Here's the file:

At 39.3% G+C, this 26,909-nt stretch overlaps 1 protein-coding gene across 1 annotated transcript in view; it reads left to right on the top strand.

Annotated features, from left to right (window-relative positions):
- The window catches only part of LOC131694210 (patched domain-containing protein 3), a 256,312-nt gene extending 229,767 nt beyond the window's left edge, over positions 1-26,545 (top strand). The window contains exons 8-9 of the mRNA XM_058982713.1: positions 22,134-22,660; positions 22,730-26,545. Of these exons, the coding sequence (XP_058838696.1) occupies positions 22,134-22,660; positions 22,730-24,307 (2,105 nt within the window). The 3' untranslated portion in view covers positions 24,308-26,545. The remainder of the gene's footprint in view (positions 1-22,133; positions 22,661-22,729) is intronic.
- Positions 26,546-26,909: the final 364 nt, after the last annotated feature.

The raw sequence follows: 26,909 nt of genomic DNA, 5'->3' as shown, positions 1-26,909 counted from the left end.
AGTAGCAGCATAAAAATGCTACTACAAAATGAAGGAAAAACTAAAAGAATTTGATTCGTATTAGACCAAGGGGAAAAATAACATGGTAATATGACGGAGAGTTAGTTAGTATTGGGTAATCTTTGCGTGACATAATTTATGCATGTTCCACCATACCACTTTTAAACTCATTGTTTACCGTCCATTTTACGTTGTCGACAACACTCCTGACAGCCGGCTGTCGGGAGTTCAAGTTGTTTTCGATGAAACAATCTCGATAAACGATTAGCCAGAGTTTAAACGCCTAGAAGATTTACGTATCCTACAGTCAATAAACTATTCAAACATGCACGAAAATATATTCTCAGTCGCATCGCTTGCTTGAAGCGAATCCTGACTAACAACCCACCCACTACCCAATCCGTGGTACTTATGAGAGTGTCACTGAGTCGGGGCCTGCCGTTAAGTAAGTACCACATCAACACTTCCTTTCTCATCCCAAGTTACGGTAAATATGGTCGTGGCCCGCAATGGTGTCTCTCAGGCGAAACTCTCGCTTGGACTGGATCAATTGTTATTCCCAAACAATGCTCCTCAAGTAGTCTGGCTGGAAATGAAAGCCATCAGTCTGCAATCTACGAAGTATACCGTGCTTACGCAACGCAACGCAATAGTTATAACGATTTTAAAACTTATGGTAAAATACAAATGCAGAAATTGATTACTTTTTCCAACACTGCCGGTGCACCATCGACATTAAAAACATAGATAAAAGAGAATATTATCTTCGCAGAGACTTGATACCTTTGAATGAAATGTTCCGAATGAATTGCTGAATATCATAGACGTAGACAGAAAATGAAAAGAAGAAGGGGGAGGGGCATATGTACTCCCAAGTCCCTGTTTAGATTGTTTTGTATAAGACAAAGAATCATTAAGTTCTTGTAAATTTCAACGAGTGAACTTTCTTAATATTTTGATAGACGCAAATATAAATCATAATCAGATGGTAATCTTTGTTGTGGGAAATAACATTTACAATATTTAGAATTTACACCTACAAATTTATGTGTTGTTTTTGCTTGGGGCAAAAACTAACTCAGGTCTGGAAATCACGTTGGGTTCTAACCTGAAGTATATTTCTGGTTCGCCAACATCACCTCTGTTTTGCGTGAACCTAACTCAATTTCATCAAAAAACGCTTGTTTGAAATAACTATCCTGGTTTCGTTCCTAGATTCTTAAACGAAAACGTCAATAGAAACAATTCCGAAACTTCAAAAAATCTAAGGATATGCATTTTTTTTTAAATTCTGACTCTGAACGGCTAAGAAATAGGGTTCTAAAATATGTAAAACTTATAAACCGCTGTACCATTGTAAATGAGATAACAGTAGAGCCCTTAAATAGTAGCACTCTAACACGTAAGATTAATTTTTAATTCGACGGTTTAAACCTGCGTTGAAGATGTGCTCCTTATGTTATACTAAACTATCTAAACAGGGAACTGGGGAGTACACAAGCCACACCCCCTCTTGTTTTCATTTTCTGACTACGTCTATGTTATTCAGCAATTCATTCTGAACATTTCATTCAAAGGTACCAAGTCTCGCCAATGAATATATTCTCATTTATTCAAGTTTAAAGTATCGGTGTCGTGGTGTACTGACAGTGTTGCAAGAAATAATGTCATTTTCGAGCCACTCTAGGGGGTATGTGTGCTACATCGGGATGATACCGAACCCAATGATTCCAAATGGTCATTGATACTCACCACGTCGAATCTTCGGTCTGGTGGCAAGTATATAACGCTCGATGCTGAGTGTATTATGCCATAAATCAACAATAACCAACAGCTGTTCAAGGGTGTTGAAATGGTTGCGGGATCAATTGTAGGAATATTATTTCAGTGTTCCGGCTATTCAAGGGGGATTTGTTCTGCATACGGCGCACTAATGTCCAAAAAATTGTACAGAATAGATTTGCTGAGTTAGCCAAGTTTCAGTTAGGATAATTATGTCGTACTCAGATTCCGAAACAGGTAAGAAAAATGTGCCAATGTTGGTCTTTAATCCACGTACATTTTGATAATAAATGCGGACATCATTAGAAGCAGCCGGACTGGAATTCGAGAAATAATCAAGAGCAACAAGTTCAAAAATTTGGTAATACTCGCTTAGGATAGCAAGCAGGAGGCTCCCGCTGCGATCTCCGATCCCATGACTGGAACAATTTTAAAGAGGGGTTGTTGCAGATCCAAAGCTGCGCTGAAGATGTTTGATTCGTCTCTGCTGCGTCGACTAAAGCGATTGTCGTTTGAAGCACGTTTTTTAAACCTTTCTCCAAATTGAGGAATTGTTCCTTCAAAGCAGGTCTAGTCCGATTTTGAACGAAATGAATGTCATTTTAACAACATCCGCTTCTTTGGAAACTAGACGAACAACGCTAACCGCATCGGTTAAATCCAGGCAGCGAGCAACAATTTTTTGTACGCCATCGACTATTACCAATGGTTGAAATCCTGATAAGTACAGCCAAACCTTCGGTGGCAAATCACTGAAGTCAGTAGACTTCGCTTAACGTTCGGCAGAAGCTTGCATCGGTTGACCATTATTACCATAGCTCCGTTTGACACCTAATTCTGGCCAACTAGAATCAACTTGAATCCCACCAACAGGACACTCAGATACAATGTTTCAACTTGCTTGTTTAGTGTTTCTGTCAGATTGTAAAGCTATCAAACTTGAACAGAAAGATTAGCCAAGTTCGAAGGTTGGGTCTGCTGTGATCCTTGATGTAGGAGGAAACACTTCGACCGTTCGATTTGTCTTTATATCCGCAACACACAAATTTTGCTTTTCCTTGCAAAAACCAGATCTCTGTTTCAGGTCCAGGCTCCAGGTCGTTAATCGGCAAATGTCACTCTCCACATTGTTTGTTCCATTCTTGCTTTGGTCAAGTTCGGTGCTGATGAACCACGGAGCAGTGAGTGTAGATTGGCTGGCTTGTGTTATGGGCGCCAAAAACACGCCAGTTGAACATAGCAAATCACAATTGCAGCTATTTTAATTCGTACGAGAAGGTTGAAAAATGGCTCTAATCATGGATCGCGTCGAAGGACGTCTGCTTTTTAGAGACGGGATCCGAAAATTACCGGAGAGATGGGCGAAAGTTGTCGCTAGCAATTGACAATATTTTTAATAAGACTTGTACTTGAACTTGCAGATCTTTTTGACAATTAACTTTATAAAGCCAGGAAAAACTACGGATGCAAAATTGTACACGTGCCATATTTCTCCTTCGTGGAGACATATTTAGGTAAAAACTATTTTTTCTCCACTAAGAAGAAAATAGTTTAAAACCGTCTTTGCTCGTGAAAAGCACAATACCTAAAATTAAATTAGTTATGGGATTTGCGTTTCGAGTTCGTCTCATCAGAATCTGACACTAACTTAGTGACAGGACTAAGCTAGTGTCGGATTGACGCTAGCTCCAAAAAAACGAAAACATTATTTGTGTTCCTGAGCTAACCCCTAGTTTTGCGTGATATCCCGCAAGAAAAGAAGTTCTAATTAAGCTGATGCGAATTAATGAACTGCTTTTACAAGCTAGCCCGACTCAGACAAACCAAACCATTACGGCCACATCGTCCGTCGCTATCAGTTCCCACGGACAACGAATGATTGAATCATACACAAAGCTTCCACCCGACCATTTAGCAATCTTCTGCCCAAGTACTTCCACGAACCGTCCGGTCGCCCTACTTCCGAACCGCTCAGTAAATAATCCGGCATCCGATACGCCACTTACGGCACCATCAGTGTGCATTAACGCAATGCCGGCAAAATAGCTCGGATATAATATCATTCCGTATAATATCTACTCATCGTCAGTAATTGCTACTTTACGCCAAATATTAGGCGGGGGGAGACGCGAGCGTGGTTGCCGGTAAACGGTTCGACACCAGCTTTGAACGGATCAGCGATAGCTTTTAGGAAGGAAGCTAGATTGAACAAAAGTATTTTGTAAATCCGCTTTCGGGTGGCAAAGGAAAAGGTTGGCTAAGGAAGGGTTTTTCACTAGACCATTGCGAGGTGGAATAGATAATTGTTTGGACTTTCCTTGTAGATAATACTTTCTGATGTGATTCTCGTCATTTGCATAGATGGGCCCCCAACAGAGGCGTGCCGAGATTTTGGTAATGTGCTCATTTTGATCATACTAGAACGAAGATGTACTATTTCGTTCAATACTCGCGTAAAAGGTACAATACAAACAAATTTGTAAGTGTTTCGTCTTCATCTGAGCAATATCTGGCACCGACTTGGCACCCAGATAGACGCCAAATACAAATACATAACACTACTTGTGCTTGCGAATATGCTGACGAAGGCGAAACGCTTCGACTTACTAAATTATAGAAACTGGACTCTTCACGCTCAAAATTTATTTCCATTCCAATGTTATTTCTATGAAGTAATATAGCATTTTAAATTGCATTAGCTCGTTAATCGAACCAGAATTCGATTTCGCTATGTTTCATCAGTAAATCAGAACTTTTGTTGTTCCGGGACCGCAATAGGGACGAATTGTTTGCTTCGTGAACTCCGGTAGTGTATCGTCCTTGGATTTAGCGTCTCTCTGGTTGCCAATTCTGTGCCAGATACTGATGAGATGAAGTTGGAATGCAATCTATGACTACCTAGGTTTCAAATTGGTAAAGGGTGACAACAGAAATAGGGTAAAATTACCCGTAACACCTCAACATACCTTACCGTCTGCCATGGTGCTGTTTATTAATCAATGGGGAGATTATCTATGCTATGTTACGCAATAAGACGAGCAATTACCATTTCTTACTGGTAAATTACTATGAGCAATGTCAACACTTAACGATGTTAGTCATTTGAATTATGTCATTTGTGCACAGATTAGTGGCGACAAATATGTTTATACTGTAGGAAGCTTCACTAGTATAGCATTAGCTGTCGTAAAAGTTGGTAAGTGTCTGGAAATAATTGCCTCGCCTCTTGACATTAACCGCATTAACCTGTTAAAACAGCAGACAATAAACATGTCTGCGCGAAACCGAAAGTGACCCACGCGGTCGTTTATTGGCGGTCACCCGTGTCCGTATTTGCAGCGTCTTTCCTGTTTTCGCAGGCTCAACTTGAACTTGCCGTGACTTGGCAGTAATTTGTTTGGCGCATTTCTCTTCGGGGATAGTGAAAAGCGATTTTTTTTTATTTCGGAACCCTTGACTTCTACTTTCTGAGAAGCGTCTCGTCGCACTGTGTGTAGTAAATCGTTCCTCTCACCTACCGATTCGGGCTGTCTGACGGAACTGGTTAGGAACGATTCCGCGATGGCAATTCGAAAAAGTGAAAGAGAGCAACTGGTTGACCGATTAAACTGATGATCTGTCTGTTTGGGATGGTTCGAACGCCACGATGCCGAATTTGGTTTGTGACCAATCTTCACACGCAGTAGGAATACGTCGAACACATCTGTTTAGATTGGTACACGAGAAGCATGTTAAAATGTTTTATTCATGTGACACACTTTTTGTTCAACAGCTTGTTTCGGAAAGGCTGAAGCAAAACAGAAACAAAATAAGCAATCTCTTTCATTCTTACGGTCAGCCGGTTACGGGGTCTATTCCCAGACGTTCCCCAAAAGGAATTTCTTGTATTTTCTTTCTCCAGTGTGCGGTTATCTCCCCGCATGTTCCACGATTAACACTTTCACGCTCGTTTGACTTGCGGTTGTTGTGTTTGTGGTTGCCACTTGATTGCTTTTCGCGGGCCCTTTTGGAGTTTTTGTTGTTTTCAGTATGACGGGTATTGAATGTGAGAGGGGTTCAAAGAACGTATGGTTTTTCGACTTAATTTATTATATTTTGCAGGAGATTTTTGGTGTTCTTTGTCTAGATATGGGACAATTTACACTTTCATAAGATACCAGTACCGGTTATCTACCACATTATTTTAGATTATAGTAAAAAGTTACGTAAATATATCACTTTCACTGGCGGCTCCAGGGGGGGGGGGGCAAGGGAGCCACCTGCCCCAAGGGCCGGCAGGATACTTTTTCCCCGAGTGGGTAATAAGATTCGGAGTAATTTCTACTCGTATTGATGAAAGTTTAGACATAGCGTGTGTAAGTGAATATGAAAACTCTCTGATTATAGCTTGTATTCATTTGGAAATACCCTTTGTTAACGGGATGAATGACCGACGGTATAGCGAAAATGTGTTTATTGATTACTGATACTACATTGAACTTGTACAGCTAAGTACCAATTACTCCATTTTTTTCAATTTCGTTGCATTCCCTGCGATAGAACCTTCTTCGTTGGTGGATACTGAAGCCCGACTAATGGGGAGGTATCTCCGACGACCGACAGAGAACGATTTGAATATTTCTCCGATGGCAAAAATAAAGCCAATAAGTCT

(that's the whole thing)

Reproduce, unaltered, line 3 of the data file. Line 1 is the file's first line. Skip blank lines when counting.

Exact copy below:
- The window catches only part of LOC131694210 (patched domain-containing protein 3), a 256,312-nt gene extending 229,767 nt beyond the window's left edge, over positions 1-26,545 (top strand). The window contains exons 8-9 of the mRNA XM_058982713.1: positions 22,134-22,660; positions 22,730-26,545. Of these exons, the coding sequence (XP_058838696.1) occupies positions 22,134-22,660; positions 22,730-24,307 (2,105 nt within the window). The 3' untranslated portion in view covers positions 24,308-26,545. The remainder of the gene's footprint in view (positions 1-22,133; positions 22,661-22,729) is intronic.